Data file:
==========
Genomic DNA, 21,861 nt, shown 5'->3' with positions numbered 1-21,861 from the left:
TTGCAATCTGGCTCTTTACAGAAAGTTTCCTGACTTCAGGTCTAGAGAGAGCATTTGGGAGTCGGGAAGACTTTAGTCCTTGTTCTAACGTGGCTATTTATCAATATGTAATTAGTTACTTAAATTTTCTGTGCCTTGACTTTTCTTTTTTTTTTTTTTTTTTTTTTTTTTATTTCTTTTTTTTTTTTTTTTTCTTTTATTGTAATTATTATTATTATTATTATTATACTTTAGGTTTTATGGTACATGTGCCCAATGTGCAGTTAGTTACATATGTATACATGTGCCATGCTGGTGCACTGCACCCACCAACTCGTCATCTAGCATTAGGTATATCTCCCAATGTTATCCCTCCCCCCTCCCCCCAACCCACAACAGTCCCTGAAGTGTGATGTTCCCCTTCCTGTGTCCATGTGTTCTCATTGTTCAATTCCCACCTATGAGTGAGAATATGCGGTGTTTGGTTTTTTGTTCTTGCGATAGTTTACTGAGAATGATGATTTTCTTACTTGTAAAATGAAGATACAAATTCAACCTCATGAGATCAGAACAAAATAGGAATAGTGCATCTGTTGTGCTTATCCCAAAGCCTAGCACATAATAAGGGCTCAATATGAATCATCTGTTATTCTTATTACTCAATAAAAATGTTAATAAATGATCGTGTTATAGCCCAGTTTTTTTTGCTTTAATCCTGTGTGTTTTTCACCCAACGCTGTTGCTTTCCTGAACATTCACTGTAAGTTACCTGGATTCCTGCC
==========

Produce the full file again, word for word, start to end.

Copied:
Genomic DNA, 21,861 nt, shown 5'->3' with positions numbered 1-21,861 from the left:
TTGCAATCTGGCTCTTTACAGAAAGTTTCCTGACTTCAGGTCTAGAGAGAGCATTTGGGAGTCGGGAAGACTTTAGTCCTTGTTCTAACGTGGCTATTTATCAATATGTAATTAGTTACTTAAATTTTCTGTGCCTTGACTTTTCTTTTTTTTTTTTTTTTTTTTTTTTTTATTTCTTTTTTTTTTTTTTTTTCTTTTATTGTAATTATTATTATTATTATTATTATACTTTAGGTTTTATGGTACATGTGCCCAATGTGCAGTTAGTTACATATGTATACATGTGCCATGCTGGTGCACTGCACCCACCAACTCGTCATCTAGCATTAGGTATATCTCCCAATGTTATCCCTCCCCCCTCCCCCCAACCCACAACAGTCCCTGAAGTGTGATGTTCCCCTTCCTGTGTCCATGTGTTCTCATTGTTCAATTCCCACCTATGAGTGAGAATATGCGGTGTTTGGTTTTTTGTTCTTGCGATAGTTTACTGAGAATGATGATTTTCTTACTTGTAAAATGAAGATACAAATTCAACCTCATGAGATCAGAACAAAATAGGAATAGTGCATCTGTTGTGCTTATCCCAAAGCCTAGCACATAATAAGGGCTCAATATGAATCATCTGTTATTCTTATTACTCAATAAAAATGTTAATAAATGATCGTGTTATAGCCCAGTTTTTTTTGCTTTAATCCTGTGTGTTTTTCACCCAACGCTGTTGCTTTCCTGAACATTCACTGTAAGTTACCTGGATTCCTGCC